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    10 Hip Hop/Rap Songs That Embody Black History Month

    Since its creation, hip hop has always been a staple of the black community. Rap culture and black culture are almost identical, and have largely influenced each other throughout the years. Here are 10 hip hop songs that embody the meaning and energy of black history month.

    HiiiPoWeR- Kendrick Lamar

    “Who said a black man in Illuminati?

    Last time I checked, that was the biggest racist party”

    You know this list wouldn’t be complete without Kendrick on it. On top of being one of the best rappers alive, he has always been in tune with the complications of black history in the United States. In this deep, grounded track, K.Dot doesn’t shy away from holding a mirror up to racist America.

    My President is Black- Young Jeezy ft. Nas

    One of the most uplifting and inspirational songs you’ll ever hear from Young Jeezy and Nas. This song came promptly after the news that Obama will be the 44th president. This served as a milestone to further immortalize the accomplishment of the first black president.

    Black History- Master P ft. Romeo

    Taking the early down south sound, mixed with very informative lyrics about the past icons in the black community. With the chorus chanting “tell em who my people is, y’all know who my people is” Master P drove the point home in a way you can’t miss.

    A Song for Assata- Common ft. CeeLo Green

    As stated in the title, this tune was dedicated to political activist, and Black Liberation Army member, Assata Shakur. The song tells the story of Assata’s arrest, and ultimately, her legacy. Her iconic story, though not known by all, was beautifully illustrated by common and CeeLo.

    By the Time I Get to Arizona- Public Enemy

    One of the first rap groups to really apply pressure to the issue of racism in America. Public Enemy had a message for Arizona and the Governor who tried to deny the Martin Luther King holiday. The rock influenced song sent a chilling message directly to the Governor that their prejudiced stance on the holiday will not stand.

    The Message- Grandmaster Flash & The Furious Five

    One of the first forms of modern hip hop, and one of the earliest rap groups. The message was well received in this iconic hit that has been relayed and sampled millions of times since its release. The iconic beat can be recognized by most the second it starts.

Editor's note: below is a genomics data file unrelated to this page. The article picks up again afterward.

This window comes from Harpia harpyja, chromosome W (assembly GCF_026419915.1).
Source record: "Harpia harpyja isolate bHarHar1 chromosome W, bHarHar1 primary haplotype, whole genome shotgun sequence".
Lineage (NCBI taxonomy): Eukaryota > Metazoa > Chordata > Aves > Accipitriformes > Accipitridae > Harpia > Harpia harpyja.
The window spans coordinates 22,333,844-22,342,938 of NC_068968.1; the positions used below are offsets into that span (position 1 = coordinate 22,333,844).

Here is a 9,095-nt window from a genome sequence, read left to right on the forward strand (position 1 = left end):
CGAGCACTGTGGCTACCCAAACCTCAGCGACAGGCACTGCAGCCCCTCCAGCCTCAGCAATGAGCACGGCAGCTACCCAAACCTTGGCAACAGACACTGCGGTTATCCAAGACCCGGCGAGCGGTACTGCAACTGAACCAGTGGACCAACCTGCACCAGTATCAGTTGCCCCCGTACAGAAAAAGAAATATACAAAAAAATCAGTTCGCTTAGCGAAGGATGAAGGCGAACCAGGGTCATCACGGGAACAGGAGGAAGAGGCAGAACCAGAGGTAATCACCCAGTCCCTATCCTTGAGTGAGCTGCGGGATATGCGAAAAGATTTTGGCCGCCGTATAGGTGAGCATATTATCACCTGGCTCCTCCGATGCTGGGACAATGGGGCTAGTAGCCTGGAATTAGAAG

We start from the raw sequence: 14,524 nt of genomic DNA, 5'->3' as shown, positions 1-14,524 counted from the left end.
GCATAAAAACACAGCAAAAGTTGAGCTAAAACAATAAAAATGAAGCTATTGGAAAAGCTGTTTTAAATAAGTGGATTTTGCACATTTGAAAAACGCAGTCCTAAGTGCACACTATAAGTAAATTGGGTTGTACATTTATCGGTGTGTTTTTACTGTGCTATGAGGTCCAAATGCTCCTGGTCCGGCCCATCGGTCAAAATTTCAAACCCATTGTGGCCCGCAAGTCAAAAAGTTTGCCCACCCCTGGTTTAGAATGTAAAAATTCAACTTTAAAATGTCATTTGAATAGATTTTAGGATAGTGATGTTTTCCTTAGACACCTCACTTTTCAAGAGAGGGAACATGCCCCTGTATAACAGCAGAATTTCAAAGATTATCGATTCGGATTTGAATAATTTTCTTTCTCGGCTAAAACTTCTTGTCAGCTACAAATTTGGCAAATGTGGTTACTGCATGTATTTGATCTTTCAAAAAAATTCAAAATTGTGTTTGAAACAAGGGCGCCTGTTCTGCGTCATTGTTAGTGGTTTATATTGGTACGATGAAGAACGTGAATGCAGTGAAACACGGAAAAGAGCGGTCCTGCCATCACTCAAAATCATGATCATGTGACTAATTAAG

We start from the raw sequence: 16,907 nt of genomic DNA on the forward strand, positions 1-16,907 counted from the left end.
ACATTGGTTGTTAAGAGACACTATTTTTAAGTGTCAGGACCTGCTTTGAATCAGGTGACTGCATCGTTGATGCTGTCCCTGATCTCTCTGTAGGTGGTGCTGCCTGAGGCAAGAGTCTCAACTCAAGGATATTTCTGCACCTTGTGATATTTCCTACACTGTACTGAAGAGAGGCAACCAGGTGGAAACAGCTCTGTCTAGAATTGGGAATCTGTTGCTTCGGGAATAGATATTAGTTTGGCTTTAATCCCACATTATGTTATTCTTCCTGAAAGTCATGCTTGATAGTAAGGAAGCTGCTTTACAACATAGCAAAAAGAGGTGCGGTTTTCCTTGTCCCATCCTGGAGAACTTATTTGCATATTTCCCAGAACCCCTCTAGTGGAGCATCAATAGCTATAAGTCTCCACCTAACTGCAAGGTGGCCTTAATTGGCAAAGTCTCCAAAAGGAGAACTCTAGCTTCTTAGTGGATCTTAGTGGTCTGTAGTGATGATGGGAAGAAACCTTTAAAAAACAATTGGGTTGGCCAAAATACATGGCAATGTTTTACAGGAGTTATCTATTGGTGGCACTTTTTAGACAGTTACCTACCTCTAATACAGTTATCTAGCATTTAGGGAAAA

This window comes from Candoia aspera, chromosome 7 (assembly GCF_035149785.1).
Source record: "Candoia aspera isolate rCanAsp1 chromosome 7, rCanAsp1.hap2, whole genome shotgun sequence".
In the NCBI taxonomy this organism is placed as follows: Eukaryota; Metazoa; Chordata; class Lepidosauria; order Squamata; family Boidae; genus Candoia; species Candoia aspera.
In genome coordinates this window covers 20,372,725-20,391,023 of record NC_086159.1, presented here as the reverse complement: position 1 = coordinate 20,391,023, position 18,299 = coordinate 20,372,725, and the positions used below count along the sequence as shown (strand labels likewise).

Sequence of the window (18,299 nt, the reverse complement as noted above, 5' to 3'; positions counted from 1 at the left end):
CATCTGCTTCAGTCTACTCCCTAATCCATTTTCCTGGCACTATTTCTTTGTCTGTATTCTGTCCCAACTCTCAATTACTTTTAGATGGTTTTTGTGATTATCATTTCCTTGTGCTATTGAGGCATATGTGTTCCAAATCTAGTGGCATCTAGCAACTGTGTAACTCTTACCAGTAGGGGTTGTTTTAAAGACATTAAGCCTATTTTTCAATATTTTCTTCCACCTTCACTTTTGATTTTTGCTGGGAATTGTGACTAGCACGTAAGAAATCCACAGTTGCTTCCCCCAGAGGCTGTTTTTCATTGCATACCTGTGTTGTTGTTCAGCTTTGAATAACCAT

Rosa Parks- Outkast

    Another southern tune, this time to shed light on one of the most iconic faces of African American history. Rosa Parks’ name is brought up in millions of schools during Black History Month, reminding the youth of her pivotal impact in the fight of black Americans.

    Mortal Man- Kendrick Lamar

    Another song from the iconic and immortal To Pimp a Butterfly album by Kendrick Lamar. Kung Fu Kenny has proven to be a master of making meaningful songs in a way that spread widely throughout the community. Accompanied by an old school, somewhat public enemy sounding beat, Kendrick accomplishes a lot on this track. He raps an entire song, recites a poem, and gives an interview to the late Tupac Shakur.

    Panther Power- 2pac

    It’s no surprise that Tupac Shakur had his fair share of songs to illustrate Black History Month and the struggles of the African American citizen. The flows and instrumentation of this song sound highly inspired by predecessors such as NWA and Grandmaster flash. The world’s most poetic gangster Similar to how you can’t mention hip hop without 2pac, you can’t study black history without the last name Shakur.

    The Blacker the Berry- Kendrick Lamar

    In what is probably the most aggressive song on this list, Kendrick spares no feelings with this one. The high energy beat lets you know that K.Dot is about to strike, and strike he definitely did. This is my personal favorite song on this list, leaving peace on the sideline and voicing the frustration and uneasiness that these racial tensions have created.

    That is the tip of the iceberg when it comes to songs that highlight Black History Month and the ongoing fight for equality. Hip hop has always been a form of expression against oppression, and the dozens of songs about black power remind us all of the common goal, equality.

    What songs do you think should have made this list? Should we continue to have a Black History Month? Is Black History just a large chunk of American History? Should the story and legacy of African Americans really be relegated to just a month? Let me know your thoughts in the comments below!

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